(Interview) – Hip hop singer and Generation Wave leader Zay Yar Thaw, 31, was released on Tuesday from Kawthoung Prison, where he was serving a four-year prison term. The Generation Wave group was formed during the 2007 Saffron Revolution under his leadership.
Question: Your family is now awaiting your release and arrival at Rangoon Airport. How did the authorities inform you of your release?
Answer: I was released from Kawthough Prison on Tuesday at about 1:30 in the afternoon. The prison authorities informed us that the amnesty order commutes all prison sentences by one year. They informed me last night that I would be released today as my remaining prison term is less than one year. My family knew this news in advance. They contacted the prison when they heard this amnesty order broadcast last night and asked if I was included in the list of prisoners who would be released. The prison authority gave my family an affirmative answer.
Q: How do you feel when you are released?
A: There are many more prisoners of conscience in prisons across the country. I cannot feel happy when many more prisoners are still behind bars. There are many political prisoners who are my brothers and sisters in these prisons. I hope all of them are released soon. Only after their release, can I fully enjoy my release.
Q: How did you enter politics?
A: I joined politics as a young man who could not accept injustice and submissiveness. I had no specific objective before, but after being in prison for more than three years, I had time for introspection on my life and work. I realized even more that we should work in the political area.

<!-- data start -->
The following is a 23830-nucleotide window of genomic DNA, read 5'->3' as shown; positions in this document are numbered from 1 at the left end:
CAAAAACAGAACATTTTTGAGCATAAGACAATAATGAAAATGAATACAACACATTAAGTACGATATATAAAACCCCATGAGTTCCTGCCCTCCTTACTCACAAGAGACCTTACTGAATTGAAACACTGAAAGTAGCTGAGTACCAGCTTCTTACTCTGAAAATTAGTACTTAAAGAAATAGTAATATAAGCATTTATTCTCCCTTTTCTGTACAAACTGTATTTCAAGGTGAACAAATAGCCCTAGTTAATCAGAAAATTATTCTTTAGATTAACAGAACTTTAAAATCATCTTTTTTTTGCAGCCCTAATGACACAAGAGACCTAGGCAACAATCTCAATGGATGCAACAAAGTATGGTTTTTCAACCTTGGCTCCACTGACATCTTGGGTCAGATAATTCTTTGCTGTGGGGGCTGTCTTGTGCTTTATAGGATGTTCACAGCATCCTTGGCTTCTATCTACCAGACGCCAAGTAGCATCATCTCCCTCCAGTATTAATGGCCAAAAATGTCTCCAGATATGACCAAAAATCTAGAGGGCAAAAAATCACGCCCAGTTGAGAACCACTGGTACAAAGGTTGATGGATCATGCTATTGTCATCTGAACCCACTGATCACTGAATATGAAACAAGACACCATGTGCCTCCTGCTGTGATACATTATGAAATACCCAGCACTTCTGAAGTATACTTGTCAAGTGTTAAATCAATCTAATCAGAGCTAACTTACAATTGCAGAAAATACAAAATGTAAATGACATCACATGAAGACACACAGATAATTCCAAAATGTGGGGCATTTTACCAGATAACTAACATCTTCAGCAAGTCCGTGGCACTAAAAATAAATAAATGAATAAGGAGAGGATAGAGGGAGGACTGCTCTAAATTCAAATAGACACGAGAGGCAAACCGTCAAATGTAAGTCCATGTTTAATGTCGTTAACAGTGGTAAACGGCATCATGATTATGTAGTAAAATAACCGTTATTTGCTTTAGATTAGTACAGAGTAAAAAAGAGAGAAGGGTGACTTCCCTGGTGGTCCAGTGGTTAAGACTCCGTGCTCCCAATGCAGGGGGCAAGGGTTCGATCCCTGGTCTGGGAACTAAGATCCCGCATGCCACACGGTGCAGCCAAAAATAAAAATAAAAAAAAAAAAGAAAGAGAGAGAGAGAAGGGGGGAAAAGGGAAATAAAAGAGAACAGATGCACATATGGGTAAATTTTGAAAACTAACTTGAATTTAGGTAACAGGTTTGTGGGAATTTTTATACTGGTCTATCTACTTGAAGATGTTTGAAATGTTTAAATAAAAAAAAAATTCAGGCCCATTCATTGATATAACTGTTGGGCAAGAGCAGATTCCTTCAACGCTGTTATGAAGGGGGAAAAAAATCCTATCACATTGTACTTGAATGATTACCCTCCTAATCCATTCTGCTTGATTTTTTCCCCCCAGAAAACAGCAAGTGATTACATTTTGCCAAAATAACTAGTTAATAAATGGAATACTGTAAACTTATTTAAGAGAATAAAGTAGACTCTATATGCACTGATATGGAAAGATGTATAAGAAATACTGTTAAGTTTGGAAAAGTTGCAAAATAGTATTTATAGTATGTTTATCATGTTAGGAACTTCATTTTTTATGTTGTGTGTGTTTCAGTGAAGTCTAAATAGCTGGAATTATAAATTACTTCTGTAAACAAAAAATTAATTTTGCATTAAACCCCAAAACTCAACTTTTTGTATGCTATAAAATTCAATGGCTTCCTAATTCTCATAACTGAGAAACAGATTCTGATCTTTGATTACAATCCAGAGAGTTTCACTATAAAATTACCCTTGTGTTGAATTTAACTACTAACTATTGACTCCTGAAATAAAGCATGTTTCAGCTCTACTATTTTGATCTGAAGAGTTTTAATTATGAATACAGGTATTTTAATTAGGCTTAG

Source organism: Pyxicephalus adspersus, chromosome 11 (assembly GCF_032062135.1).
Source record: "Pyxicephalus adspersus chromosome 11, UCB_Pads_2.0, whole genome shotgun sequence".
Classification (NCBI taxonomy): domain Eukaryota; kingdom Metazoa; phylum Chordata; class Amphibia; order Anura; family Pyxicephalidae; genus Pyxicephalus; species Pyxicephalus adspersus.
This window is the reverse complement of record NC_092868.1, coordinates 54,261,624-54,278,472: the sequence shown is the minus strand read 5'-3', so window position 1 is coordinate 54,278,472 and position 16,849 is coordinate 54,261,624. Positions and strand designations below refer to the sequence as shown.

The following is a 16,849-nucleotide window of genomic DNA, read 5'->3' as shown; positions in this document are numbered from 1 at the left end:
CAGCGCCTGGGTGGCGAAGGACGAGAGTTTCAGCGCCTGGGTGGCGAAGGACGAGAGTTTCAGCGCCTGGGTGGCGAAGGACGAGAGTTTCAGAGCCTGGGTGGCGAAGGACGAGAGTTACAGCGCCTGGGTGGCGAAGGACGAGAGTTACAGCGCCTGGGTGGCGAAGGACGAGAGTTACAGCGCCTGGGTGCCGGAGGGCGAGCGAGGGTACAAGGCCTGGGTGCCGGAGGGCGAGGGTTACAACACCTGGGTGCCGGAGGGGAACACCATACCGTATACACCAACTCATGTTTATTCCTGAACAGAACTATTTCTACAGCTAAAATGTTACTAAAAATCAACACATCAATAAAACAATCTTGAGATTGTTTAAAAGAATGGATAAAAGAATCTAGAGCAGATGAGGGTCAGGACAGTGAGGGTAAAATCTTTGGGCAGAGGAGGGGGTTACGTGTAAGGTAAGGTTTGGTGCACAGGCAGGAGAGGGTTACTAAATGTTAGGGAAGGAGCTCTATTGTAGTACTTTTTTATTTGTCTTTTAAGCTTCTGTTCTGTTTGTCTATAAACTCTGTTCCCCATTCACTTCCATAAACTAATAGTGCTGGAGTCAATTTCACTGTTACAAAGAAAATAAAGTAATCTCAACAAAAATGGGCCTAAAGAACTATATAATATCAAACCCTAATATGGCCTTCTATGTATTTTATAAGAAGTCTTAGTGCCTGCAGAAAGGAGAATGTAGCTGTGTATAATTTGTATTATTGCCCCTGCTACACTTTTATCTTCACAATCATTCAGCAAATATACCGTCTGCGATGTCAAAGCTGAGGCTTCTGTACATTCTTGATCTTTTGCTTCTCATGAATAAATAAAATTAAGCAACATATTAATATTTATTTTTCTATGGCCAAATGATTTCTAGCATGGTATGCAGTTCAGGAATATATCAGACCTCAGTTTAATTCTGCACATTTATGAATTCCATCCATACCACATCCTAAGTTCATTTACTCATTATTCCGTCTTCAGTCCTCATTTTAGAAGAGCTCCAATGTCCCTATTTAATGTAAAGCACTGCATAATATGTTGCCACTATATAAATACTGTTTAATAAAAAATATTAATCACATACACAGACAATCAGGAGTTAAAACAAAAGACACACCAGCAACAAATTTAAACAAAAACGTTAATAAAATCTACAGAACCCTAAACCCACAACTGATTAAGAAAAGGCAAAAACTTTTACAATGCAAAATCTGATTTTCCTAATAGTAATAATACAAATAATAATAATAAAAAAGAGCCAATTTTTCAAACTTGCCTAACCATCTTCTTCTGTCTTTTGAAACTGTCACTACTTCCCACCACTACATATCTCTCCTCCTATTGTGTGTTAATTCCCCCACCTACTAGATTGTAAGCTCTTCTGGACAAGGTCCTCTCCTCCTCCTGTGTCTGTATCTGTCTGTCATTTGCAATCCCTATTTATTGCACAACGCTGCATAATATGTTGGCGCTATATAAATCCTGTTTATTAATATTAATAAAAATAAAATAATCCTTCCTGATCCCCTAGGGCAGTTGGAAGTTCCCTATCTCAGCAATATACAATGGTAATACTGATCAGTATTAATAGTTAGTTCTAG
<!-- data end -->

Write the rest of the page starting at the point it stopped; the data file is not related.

Q: Did your friends turn their back on you when you were working in politics?
A: No, none of my friends turned their back on me. All of my friends including Yan Yan Chan and Myo Kyawt Myaing warmly welcomed me today when I was released from prison. Our artist community came and saw me today. I heard that, in the past, some people severed ties with those who worked for politics. These people were isolated and outcast. Now the situation has changed. People now realize that working is politics is good and not a crime. I was very happy when I saw all my friends again.
Q: Do you regret having served prison time for your politics?
A: I feel my life is more meaningful than before. Now I’m 31 years old. I am sorry that I wasted my past 26 years by not playing a more important role in life. Politics is noble work and good. I hope all young people become interested in politics. I will take up a political role again. I hope everyone does.
Q: What your parents want you to do after your release?
A: My parents always support me whatever I do. They are modern and broadminded people. I have not yet talked with my parents since my release. I am answering interviews and talking to my friends who came to see me. My family understands me and forgives me for not being able to talk with them yet.
Q: Did you write any poems in prison?
A: We could not have paper and a pen in prison. So I wrote some poems and stored them in my mind only. I will show you the poems when I write them down on paper.
Q: What would you like to say about the Generation Wave group that you formed?
A: We did politics in the name of Generation Wave (GW) with like-minded friends. We pushed for change in the country when we felt we could not tolerate the situation anymore. I do not know yet what the group has been working on during the past three years. I have lost contact with them. But I believe they are working on something useful and valuable for our country. I applaud them and encourage them.